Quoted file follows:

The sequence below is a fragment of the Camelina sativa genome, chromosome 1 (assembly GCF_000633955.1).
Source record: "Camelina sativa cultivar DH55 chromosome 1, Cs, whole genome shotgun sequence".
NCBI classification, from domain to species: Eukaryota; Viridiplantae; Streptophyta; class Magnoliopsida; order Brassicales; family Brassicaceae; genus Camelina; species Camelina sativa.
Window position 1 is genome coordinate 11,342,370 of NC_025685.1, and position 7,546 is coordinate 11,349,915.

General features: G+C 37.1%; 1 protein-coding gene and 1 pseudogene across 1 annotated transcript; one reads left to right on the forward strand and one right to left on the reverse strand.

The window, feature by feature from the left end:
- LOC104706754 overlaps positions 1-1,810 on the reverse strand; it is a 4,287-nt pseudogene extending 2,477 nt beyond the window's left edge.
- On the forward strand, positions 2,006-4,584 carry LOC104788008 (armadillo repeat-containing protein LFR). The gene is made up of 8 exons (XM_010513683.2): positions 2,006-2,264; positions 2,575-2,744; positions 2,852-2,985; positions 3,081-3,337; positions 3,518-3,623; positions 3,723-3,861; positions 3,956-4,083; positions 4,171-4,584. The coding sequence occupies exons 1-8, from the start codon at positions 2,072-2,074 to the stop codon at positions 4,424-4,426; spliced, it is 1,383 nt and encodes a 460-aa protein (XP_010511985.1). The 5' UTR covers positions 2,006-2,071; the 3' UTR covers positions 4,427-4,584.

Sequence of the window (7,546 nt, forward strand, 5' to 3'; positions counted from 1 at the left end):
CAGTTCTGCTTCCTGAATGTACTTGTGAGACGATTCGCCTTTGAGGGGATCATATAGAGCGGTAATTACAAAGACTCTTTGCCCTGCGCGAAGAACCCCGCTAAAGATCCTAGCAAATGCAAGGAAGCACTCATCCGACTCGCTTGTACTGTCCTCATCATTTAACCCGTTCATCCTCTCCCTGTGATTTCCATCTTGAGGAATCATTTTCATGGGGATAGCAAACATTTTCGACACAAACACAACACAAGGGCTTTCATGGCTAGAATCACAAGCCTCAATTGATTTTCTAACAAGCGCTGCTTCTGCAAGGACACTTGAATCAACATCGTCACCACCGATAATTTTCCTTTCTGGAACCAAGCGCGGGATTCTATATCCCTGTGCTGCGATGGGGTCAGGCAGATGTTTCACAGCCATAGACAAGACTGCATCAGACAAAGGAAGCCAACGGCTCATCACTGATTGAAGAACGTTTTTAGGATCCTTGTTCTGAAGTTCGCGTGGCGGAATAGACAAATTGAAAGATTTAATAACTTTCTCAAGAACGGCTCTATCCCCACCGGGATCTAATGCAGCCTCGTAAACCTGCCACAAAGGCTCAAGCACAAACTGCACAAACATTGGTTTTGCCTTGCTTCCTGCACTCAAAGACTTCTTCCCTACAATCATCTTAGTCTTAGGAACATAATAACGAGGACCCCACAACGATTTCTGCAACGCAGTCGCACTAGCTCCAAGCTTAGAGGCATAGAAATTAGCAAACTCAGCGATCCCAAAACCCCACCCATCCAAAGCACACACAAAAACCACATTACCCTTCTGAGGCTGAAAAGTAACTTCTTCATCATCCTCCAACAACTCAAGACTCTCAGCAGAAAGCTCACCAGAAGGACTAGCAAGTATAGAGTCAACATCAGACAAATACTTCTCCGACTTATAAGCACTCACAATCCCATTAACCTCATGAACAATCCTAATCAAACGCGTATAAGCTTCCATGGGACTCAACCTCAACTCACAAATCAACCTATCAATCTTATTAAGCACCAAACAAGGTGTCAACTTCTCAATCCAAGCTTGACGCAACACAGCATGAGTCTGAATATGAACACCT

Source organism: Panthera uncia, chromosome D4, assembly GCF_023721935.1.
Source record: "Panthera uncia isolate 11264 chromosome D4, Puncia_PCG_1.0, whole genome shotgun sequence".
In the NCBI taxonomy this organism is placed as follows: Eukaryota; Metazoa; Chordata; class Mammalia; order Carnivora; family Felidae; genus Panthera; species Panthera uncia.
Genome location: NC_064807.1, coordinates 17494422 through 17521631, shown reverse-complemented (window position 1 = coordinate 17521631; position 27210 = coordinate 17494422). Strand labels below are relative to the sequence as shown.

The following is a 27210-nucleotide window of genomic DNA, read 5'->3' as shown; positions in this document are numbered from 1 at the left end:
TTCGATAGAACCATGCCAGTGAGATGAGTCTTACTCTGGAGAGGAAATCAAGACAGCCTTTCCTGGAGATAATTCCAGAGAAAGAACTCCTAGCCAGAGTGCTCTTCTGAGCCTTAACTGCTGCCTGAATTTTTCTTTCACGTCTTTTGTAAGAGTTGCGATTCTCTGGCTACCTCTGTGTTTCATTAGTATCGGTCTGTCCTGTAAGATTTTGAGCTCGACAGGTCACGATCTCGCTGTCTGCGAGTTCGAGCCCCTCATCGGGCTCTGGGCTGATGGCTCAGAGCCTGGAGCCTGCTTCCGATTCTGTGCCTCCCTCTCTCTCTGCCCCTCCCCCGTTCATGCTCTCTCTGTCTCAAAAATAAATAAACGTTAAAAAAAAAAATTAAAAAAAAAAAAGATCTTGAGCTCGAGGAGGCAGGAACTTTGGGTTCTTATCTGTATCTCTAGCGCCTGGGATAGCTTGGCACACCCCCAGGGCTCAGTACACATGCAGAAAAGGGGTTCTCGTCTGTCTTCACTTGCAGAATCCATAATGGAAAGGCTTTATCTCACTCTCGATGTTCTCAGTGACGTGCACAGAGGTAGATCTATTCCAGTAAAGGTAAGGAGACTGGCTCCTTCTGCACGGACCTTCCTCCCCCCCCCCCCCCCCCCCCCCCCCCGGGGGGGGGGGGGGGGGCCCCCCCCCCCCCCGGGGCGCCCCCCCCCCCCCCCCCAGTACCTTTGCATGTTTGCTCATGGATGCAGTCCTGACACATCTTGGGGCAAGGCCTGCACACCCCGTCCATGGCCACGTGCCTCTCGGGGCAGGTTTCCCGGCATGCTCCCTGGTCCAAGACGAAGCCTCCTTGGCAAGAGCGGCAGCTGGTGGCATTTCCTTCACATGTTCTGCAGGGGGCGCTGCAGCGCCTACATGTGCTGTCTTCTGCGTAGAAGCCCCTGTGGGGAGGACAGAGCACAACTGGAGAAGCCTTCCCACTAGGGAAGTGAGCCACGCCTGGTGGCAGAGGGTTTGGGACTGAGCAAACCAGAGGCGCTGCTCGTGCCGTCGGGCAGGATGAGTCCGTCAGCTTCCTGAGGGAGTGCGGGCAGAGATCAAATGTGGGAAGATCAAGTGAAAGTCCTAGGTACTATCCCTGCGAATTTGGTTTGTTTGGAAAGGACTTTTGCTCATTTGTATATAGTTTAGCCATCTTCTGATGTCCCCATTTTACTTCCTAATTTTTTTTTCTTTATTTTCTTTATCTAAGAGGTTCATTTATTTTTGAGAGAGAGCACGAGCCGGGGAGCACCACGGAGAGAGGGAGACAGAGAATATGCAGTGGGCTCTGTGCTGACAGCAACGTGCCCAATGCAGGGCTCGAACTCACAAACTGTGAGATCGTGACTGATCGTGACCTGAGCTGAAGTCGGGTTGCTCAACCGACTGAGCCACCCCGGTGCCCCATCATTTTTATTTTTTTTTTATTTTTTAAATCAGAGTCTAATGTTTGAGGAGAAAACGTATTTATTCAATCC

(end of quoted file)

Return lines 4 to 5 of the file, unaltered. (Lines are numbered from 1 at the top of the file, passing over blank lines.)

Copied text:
Window position 1 is genome coordinate 11,342,370 of NC_025685.1, and position 7,546 is coordinate 11,349,915.

General features: G+C 37.1%; 1 protein-coding gene and 1 pseudogene across 1 annotated transcript; one reads left to right on the forward strand and one right to left on the reverse strand.